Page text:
Hey man i took Analytical Anatomy at CGMA with Ron Lemen. the course was about 650 bux. It was totally worth it, his video lectures give great direction and an understandable way to learn anatomy for drawing. Mind you the workload can be pretty big, i found myself struggling some weeks to finish if i had to work aswell.

kedo
Nov 27, 2007



Nessa posted:

Well, I had my second interview. They didn't seem to like the quick concepts I came up with for the very cheesy slogans they gave me, as much as they liked the work that I put 20 or so hours of time into with slogans I came up with myself. They want to do a trial run to make sure we'll work well together.

I signed a contract to take on work on a project by project basis and invoice them at the end of each month. I'll be working for much less than my current freelance rate, but it's still almost double what I'm making working retail right now. It's about what I'd expect to make as a graphic design employee, rather than a freelancer. The contract also clarified that this rate will be revised after 3 months.

I have never done anything like this before, so I don't know if I made a horrible mistake or not. I guess we'll see. It looks like it's going to be cheesy slogans all the way down.

I also have to learn how to use Mail Chimp and other email campaign related stuff. I'm pretty well versed in HTML and CSS, so should I be able to pick it up pretty quickly?

That's great, progress, congratulations! I hope it works out for you, reading your posts in this thread I know it's been a long haul in getting steadier work in design. Based on what you mentioned about how they're paying you this will surely not be a forever client (if you start out getting paid way too little it may be impossible to ever raise your prices to your desired rate with them), but it will be a good opportunity to get some real work in your portfolio.

And now less cheery news – HTML emails are the absolute worst because email clients don't render HTML and CSS consistently, even the really basic stuff like background images. You'll be amazed at the number of people still using Outlook 2007. My recommendation is to use MailChimp's pre-made templates as much as possible as they've already done a lot of the testing for you, and only modify them the absolute minimum amount. The actual editing workflow isn't difficult if you already know HTML and CSS, they're just a hassle to test.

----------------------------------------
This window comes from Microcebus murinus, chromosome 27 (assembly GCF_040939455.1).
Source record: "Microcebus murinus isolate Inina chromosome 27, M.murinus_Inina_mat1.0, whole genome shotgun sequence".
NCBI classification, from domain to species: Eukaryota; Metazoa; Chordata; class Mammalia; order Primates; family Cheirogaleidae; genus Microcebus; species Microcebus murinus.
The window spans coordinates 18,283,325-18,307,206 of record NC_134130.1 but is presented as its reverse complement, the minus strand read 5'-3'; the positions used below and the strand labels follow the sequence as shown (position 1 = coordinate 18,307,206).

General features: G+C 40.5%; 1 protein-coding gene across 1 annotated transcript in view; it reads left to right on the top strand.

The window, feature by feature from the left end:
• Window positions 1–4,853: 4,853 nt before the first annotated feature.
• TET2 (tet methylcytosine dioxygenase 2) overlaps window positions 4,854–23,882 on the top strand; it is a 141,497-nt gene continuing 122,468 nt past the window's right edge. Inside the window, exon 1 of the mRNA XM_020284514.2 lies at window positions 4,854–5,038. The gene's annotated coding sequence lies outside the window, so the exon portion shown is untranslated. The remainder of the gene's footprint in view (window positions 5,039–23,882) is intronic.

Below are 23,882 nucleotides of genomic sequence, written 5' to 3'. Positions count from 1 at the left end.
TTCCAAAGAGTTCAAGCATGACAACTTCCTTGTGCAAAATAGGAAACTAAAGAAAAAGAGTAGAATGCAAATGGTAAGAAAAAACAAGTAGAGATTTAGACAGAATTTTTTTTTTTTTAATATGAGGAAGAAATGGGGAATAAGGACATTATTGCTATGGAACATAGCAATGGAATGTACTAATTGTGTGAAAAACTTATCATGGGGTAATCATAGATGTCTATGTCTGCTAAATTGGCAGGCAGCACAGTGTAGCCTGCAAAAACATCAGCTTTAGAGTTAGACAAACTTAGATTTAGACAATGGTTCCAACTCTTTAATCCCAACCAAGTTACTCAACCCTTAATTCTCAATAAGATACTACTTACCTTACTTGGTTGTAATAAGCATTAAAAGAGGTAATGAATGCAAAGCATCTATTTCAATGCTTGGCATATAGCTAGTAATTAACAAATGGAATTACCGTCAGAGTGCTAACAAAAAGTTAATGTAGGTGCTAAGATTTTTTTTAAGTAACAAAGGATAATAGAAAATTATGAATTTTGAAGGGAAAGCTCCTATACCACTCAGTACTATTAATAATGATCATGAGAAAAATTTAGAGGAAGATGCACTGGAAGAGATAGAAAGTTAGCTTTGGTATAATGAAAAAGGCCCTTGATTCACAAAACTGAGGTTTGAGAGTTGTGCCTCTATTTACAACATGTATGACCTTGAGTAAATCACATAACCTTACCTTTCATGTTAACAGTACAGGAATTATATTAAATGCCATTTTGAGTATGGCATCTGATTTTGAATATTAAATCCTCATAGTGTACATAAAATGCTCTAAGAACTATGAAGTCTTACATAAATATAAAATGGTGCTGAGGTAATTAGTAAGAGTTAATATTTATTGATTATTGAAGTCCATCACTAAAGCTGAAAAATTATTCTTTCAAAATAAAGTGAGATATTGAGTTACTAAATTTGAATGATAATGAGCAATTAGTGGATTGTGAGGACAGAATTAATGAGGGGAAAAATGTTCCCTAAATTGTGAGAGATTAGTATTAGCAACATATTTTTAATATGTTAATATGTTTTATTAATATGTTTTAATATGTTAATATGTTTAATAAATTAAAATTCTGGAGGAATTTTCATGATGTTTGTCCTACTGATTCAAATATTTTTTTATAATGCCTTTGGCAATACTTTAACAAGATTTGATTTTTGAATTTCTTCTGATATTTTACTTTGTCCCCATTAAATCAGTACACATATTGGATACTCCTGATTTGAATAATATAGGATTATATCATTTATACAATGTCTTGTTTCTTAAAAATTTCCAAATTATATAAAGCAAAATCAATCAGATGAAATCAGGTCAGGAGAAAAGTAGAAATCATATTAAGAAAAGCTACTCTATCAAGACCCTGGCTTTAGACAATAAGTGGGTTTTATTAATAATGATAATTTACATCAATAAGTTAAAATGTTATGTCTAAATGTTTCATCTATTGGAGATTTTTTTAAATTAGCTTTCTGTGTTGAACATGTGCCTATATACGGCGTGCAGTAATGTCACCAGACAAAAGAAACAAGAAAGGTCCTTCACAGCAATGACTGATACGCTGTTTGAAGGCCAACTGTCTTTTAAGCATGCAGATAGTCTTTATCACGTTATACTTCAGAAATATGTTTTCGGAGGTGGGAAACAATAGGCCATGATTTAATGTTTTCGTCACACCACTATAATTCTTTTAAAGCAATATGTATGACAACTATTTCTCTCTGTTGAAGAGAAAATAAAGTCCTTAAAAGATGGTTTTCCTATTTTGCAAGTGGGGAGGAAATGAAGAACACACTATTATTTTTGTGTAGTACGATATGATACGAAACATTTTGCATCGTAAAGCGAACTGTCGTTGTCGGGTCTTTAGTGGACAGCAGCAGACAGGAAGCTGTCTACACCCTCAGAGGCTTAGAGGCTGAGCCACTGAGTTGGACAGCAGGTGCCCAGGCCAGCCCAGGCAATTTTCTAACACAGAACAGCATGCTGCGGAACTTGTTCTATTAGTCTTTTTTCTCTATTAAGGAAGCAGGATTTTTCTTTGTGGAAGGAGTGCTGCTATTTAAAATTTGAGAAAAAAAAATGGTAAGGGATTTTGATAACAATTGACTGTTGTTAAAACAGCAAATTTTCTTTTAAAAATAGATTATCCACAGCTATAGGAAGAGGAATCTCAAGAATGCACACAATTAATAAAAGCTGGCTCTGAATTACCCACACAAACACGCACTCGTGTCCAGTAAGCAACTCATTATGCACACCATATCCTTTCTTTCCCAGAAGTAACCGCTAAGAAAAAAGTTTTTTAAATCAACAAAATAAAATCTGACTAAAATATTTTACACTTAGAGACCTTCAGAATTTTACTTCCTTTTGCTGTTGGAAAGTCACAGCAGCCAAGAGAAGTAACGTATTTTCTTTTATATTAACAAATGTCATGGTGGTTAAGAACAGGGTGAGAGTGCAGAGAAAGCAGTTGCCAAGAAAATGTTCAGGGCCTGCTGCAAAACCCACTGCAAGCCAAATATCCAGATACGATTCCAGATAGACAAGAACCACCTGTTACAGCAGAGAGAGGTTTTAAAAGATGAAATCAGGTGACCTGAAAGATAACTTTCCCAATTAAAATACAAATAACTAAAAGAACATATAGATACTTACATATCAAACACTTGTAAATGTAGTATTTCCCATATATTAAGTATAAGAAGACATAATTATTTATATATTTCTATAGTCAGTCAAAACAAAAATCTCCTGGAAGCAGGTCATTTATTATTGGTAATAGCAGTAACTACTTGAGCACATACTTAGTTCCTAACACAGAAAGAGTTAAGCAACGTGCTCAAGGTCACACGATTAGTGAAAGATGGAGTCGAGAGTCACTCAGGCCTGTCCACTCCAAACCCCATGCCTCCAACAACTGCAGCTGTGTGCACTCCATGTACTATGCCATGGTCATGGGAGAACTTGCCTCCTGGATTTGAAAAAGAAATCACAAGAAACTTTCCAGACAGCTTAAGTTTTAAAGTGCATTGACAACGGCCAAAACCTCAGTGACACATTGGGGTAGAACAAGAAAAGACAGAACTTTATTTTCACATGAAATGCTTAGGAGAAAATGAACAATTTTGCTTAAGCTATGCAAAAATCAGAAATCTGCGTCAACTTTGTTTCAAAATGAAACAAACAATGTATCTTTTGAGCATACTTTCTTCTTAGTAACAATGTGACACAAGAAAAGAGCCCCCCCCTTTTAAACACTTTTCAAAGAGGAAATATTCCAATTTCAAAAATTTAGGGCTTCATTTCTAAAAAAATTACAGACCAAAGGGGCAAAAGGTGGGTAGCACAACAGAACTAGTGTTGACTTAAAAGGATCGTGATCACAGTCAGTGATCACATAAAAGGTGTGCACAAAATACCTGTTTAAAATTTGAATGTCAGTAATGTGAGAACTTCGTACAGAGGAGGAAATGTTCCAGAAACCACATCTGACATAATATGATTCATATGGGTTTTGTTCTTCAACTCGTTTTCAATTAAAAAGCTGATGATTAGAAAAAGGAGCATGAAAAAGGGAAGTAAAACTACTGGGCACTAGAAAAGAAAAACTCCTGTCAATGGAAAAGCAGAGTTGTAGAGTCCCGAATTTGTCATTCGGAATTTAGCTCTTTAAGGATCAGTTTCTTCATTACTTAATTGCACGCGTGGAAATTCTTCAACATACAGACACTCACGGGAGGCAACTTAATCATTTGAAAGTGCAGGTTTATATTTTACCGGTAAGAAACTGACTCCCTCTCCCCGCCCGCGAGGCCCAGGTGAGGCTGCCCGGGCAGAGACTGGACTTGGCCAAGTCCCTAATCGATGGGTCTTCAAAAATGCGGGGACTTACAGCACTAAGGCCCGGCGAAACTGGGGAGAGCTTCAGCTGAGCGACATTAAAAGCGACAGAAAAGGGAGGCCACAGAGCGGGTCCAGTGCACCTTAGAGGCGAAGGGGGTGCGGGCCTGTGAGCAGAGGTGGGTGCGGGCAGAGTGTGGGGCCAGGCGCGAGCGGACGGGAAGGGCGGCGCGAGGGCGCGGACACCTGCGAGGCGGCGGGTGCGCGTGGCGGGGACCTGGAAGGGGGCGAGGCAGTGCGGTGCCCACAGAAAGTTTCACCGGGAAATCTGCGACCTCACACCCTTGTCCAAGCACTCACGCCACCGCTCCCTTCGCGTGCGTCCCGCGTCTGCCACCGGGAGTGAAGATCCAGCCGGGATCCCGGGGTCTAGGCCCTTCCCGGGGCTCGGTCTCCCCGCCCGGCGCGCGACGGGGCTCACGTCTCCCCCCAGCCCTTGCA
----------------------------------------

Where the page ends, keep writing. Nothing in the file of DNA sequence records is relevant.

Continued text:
Despite that, congratulations, really!

Internet Kraken
Apr 24, 2010

slightly amused


So I'm having a pretty big dilemma right now and I'm looking for all sorts of advice. Might as well try here.

Years ago I tried going to college to get a degree in Marine Biology which didn't work out at all. Despite really wanting to work in that field I don't feel I'm cut out for it. With no clear direction, I dropped out of college and decided to instead try building up some work experience just taking any job I could get at home. That's all well and good, but I do want to do something with my life that I actually enjoy. So I'm turning to the one other thing I really have a passion for; art.

I always wanted to be an artist but around High School I dismissed it as an unrealistic fantasy and stopped pursuing it. I thought that even if you put in the time and got a good education in an Art field, it was no guarantee of any sort of job. A risky career field that is unlikely to go well. I have no idea how much truth there really is to that; its based pretty much on second-hand accounts of the starving artist. I definitely feel like I have the motivation to learn and succeed in college art courses, but what's the point in doing them if it won't actually lead to a job?

I guess I'm trying to quantify the value of an art degree in the modern job market. Right now I'm looking at taking community college courses while working part-time. The college I'm planning on attending has a lot of art programs but I need to know if pursuing them would even go anywhere. Obviously I'm gonna try and learn more from the college itself but I figure it couldn't hurt to see if anyone here has relevant input.

Anony Mouse
Jan 30, 2005

A name means nothing on the battlefield. After a week, no one has a name.

Lipstick Apathy

What does "art" mean to you? What would your ideal creative outlet look like if money were no object? Honestly, making a career out of art for art's sake is nigh impossible. The typical answer to your question is probably "go into design" - visual or graphic design if you're 2D oriented, maybe product or industrial or exhibition design if you're more of a "maker". Applying creative skills to solve real world problems can certainly make you a living. But traditional art skills like painting or sculpting are just not widely marketable. Even more "useful" fields like drawing and illustration are brutally competitive.